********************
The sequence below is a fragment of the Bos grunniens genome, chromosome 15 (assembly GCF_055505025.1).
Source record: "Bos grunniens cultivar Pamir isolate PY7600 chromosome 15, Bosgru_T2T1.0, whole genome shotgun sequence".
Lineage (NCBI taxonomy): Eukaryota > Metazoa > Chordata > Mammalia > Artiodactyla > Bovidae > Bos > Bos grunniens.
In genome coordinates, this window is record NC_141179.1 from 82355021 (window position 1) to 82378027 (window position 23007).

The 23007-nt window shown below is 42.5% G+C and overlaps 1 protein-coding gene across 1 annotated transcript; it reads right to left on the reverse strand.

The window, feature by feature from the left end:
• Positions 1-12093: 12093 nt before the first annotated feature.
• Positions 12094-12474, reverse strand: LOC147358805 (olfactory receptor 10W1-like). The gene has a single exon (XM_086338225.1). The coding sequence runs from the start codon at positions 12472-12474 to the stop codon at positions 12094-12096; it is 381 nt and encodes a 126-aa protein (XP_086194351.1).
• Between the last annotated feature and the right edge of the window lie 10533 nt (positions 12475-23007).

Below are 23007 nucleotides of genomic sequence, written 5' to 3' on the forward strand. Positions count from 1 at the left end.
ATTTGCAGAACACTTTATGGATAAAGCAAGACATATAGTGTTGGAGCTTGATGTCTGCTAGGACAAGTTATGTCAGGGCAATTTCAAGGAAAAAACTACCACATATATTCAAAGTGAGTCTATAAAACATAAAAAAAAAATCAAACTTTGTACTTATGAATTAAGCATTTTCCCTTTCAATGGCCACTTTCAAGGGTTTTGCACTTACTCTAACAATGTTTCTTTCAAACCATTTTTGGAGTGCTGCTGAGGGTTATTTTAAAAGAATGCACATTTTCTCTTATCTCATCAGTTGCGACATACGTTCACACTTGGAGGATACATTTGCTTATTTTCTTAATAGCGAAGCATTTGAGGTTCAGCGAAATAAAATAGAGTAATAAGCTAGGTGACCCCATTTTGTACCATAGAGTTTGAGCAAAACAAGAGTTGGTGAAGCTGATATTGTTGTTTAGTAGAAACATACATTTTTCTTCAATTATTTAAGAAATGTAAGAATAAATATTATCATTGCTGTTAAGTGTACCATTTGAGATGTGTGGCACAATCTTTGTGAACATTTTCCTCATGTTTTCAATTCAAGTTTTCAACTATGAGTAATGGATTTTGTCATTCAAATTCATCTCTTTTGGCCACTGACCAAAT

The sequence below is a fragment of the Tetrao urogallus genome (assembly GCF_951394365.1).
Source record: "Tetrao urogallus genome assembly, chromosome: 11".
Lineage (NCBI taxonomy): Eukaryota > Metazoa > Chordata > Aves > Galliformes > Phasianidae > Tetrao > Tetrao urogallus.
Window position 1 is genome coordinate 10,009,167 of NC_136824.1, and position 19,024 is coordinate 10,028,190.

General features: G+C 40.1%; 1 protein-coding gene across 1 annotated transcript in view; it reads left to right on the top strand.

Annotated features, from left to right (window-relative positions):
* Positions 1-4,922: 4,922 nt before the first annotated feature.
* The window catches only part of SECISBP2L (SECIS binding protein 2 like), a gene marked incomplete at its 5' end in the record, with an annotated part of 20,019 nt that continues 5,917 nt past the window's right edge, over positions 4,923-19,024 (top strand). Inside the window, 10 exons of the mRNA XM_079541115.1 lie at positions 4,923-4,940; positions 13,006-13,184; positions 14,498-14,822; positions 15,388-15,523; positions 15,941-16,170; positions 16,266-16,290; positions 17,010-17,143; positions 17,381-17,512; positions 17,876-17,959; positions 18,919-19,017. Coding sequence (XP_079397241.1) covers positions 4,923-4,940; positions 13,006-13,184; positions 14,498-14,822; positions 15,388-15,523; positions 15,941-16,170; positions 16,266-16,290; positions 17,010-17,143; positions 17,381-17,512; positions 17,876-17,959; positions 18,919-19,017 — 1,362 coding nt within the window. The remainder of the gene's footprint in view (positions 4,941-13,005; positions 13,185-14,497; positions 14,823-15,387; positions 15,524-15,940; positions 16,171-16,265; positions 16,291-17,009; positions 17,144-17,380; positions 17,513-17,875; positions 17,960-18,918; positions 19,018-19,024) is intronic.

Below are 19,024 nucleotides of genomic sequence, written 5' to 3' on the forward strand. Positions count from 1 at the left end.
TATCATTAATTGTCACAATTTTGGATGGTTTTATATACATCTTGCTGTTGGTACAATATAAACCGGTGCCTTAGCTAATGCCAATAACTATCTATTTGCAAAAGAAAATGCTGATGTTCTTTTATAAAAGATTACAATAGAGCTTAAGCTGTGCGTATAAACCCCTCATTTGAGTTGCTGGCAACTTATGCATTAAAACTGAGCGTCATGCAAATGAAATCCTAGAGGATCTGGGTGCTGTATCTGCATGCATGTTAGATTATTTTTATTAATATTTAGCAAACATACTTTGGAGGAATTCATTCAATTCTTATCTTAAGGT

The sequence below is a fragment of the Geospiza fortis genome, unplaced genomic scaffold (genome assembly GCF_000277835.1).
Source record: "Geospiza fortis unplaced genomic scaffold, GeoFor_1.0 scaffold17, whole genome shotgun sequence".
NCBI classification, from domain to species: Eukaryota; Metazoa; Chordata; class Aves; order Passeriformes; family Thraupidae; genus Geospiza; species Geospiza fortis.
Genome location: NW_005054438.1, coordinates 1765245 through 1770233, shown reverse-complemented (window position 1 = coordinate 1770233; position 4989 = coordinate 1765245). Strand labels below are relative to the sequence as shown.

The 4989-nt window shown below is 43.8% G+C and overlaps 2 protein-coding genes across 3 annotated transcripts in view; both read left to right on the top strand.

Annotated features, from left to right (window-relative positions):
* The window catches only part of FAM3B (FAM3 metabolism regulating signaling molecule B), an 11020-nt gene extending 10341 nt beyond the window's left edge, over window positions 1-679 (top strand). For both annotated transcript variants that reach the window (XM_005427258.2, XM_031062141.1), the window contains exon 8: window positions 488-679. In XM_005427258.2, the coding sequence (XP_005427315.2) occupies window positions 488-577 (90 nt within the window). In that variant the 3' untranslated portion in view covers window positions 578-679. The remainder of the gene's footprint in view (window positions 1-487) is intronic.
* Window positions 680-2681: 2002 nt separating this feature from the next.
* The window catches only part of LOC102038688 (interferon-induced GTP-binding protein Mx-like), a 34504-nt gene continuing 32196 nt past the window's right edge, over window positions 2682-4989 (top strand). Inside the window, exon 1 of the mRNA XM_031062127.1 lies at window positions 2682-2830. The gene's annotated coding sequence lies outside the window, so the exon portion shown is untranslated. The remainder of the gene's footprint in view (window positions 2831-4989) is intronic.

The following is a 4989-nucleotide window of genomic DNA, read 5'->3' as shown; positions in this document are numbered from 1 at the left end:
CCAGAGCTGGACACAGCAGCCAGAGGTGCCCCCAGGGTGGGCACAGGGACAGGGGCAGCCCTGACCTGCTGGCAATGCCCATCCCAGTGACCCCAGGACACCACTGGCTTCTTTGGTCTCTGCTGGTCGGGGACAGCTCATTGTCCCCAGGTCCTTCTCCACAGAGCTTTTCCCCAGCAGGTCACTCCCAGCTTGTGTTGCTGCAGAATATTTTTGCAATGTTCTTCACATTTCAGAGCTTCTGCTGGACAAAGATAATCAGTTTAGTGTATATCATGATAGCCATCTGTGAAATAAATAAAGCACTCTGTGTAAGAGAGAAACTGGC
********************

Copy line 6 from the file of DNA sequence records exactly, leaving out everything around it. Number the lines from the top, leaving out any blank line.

The window, feature by feature from the left end: